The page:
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Old 06-13-2013, 11:06 AM
 
Location: Aurora, CO
6,523 posts, read 10,191,303 times
Reputation: 9752
Quote:
Originally Posted by Sonic_Spork View Post
I had a friend lose her home in the Waldo Canyon fire, she knew she'd lost it too, because she watched it burn on live TV.

I was listening to the police scanners yesterday. Lots of stories of police rescuing trapped animals. Dogs, horses, even chickens.

I have many family and friends out of state who look at stories and maps, and get alarmed because technically the fire is some 20 miles north of my home...and as big as it has grown they just don't see why I wouldn't be threatened by it, too. I've had to explain over and over...I just don't think there is enough fuel between there and me, for it to make it down there to the Widefield area, at all. And as tragic as it is, and as awful as I feel for everyone who is losing their home and coping with this...I am doubly happy to live where I live. We get little grass fires occasionally but our fire depts. get them out in like, minutes. I think it takes trees to sustain a big fire like this, and we simply don't have a lot of trees.
I'm not a fire fighter and I didn't stay at a Holiday Inn Express last night, but it would seem that while grass fires present their own set of challenges (mainly the extreme speed at which they move), they're somewhat easier to fight because the fuel doesn't produce the embers and spotting that a crown fire high in the treetops would.

I'd love to hear what a professional has to say about the difference between the two. I could be totally off base.

 
Old 06-13-2013, 11:16 AM
 
20,836 posts, read 39,046,511 times
Reputation: 19073
Quote:
Originally Posted by bluescreen73 View Post
This fire, Waldo Canyon, and High Park are going to force insurance providers to redo all their risk modeling and it wouldn't surprise me if folks living in high-risk forested areas see an extreme jump in their premiums over the next 2-3 years (if they haven't already).
Insurers are the ones who have to push the issue, first by raising premiums, especially on homes constructed with highly combustable materials in the danger areas. Then they can offer various discounts for homes with fire-resistant materials and/or good defensible space. Insurers are the ones who have sufficient lobbying strength to succeed at some tightening of construction standards.

These fires are not a fluke, they result from a "perfect storm" of factors:
- building in proximity to wildfire fuel sources (wooded areas)
- building with combustible materials (asphalt roof, shake shingling, vinyl siding, logs)
- insufficient defensible spaces
- complacency relative to amount of risk exposure (can't / won't happen here)
- climate warming cycle
- repetitive / long / perpetual droughts

Hopefully there'll be an insurance industry wake-up call as a result of this.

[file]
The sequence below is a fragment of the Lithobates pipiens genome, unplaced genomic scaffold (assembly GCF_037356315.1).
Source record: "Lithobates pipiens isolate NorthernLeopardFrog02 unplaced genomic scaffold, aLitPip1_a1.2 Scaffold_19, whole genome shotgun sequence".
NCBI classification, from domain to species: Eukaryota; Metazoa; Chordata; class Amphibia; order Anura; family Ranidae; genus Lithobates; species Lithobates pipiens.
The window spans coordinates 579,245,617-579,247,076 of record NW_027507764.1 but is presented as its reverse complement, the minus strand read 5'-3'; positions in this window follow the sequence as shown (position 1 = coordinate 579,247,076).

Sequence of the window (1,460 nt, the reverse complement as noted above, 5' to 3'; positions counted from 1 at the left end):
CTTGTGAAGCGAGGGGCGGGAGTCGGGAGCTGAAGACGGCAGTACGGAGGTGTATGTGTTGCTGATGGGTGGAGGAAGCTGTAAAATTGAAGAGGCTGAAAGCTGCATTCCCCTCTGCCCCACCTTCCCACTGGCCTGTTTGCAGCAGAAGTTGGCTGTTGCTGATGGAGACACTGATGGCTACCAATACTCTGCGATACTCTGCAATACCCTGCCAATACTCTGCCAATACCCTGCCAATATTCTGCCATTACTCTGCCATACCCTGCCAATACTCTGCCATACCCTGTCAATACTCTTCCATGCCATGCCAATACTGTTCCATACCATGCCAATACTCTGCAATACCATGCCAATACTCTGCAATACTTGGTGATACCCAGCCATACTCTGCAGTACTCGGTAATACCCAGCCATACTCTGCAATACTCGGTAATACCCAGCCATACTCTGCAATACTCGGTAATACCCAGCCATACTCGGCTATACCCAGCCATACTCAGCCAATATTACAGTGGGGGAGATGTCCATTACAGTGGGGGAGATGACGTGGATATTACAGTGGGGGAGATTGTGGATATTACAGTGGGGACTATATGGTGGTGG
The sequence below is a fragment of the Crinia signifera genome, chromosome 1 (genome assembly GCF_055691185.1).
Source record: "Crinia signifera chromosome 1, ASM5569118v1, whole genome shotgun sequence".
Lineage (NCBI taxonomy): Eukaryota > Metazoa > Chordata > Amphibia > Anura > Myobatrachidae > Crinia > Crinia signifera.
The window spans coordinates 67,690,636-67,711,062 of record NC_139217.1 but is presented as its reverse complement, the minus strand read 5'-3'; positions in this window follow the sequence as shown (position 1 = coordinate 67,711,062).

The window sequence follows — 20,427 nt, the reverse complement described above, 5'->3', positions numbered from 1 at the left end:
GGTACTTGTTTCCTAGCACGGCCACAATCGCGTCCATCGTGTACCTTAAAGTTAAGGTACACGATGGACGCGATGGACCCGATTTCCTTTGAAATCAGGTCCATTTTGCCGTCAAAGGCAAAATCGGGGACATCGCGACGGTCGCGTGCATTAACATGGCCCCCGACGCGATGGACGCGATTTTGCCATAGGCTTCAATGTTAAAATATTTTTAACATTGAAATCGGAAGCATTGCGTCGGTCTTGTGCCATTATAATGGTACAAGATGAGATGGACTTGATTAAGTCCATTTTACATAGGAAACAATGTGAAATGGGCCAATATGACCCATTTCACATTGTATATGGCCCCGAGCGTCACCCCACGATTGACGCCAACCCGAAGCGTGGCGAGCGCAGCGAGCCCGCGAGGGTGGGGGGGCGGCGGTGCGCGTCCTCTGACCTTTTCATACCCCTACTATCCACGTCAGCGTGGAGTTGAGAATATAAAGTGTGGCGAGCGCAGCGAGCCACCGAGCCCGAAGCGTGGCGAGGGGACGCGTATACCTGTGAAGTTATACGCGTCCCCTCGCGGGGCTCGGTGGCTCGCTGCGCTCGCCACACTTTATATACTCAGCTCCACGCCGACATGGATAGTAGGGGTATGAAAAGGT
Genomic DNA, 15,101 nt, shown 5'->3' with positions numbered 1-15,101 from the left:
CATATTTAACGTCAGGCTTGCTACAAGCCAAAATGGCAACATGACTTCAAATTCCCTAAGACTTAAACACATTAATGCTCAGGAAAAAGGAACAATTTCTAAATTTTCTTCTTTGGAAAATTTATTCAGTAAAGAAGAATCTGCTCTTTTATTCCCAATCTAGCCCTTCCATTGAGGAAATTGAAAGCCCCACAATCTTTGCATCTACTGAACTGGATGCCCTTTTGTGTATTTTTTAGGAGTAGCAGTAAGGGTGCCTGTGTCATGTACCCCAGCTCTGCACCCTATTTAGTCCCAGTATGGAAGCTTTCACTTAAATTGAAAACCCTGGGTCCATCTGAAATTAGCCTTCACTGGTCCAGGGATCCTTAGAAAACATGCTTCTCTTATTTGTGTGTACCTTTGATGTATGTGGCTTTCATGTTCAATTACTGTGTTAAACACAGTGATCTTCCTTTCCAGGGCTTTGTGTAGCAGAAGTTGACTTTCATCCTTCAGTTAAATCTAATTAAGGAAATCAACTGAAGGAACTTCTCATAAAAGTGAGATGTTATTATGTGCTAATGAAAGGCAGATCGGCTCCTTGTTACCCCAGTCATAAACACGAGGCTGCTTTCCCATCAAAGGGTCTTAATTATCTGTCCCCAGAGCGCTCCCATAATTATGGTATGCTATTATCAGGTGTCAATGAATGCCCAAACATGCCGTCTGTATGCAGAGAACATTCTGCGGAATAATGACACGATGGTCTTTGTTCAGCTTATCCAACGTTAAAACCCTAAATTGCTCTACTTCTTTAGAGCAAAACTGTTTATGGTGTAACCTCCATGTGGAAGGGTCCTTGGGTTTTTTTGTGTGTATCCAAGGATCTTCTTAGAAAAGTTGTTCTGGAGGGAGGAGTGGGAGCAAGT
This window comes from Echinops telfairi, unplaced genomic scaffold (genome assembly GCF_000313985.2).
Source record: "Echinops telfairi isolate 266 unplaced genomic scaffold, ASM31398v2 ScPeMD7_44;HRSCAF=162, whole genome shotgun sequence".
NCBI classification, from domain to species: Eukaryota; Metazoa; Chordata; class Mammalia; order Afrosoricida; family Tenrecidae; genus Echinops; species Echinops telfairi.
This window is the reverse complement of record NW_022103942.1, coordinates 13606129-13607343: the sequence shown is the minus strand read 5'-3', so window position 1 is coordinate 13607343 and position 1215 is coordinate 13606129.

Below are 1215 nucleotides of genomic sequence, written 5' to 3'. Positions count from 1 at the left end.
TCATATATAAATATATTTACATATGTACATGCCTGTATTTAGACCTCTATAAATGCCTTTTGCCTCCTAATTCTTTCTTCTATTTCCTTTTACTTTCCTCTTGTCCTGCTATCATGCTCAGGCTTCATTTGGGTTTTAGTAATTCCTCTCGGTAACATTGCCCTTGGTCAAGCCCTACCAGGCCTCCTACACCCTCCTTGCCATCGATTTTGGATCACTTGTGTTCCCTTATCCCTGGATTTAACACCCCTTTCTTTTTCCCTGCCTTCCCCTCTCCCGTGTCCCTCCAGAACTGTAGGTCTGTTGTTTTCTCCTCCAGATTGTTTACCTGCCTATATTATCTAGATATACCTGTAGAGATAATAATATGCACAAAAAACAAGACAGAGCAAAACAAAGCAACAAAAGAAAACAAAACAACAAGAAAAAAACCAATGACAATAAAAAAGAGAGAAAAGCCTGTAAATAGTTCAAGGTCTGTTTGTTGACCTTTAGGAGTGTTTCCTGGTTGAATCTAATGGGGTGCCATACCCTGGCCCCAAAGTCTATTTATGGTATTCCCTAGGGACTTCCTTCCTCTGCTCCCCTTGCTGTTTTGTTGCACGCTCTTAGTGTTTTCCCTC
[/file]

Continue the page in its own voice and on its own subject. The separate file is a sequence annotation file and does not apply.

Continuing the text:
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Old 06-13-2013, 11:26 AM
 
1,742 posts, read 2,690,109 times
Reputation: 1925
Here's a good link explaining how the Incident Command System works.
Wildland Fire: Incident Command System Levels | U.S. National Park Service
 
Old 06-13-2013, 12:52 PM
 
Location: Colorado Springs
173 posts, read 230,459 times
Reputation: 321
I moved from asphalt to a concrete tile roofed home last year, about the same square footage and amenities, and my insurance premium with USAA dropped almost 45%...an unexpected benefit of having a safer home design.
 
Old 06-13-2013, 12:57 PM
 
20,836 posts, read 39,046,511 times
Reputation: 19073
Quote:
Originally Posted by YoYoSpin View Post
I moved from asphalt to a concrete tile roofed home last year, about the same square footage and amenities, and my insurance premium with USAA dropped almost 45%...an unexpected benefit of having a safer home design.
That's really cool to know!

IIRC Traveler's lowered my premiums a small amount for the better shingles.
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Old 06-13-2013, 02:35 PM
 
1,423 posts, read 2,533,892 times
Reputation: 2012
flying horse and surrounding area west of 83 is now under mandatory evac

UPDATE: New Evacuation Order Issued For Parts Of Colorado Springs
 
Old 06-13-2013, 02:50 PM
 
1,742 posts, read 2,690,109 times
Reputation: 1925
Thousands of homes now effected.
 
Old 06-13-2013, 03:26 PM
 
20,836 posts, read 39,046,511 times
Reputation: 19073
Pine Creek HS is now a staging area for National Guard troops, emergency vehicles, food services, and a small tent city. All of this is on the parking lot, I'm guessing since there's no danger of that burning, unlike the ball fields.
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Old 06-13-2013, 04:07 PM
 
Location: Edina, MN, USA
6,948 posts, read 7,362,455 times
Reputation: 16272
Quote:
Originally Posted by Mike from back east View Post
Insurers are the ones who have to push the issue, first by raising premiums, especially on homes constructed with highly combustable materials in the danger areas. Then they can offer various discounts for homes with fire-resistant materials and/or good defensible space. Insurers are the ones who have sufficient lobbying strength to succeed at some tightening of construction standards.


Hopefully there'll be an insurance industry wake-up call as a result of this.
A news broadcast said that we all pay for these disasters (fire, flood, hurricane) - I in MN will pay for this fire via increased ins. premiums. A neighbor recently confirmed this - we all pay for the "cost of doing business". He kept mentioning Katrina - yes, but I live in MN - doesn't matter.
 
Old 06-13-2013, 04:15 PM
 
Location: The beautiful Garden State
2,683 posts, read 3,402,014 times
Reputation: 3536
We are all so sorry for the state of Colorado and these horrible wildfires. I visited there three years ago -- it is such a beautiful state!

Our hearts are with you.
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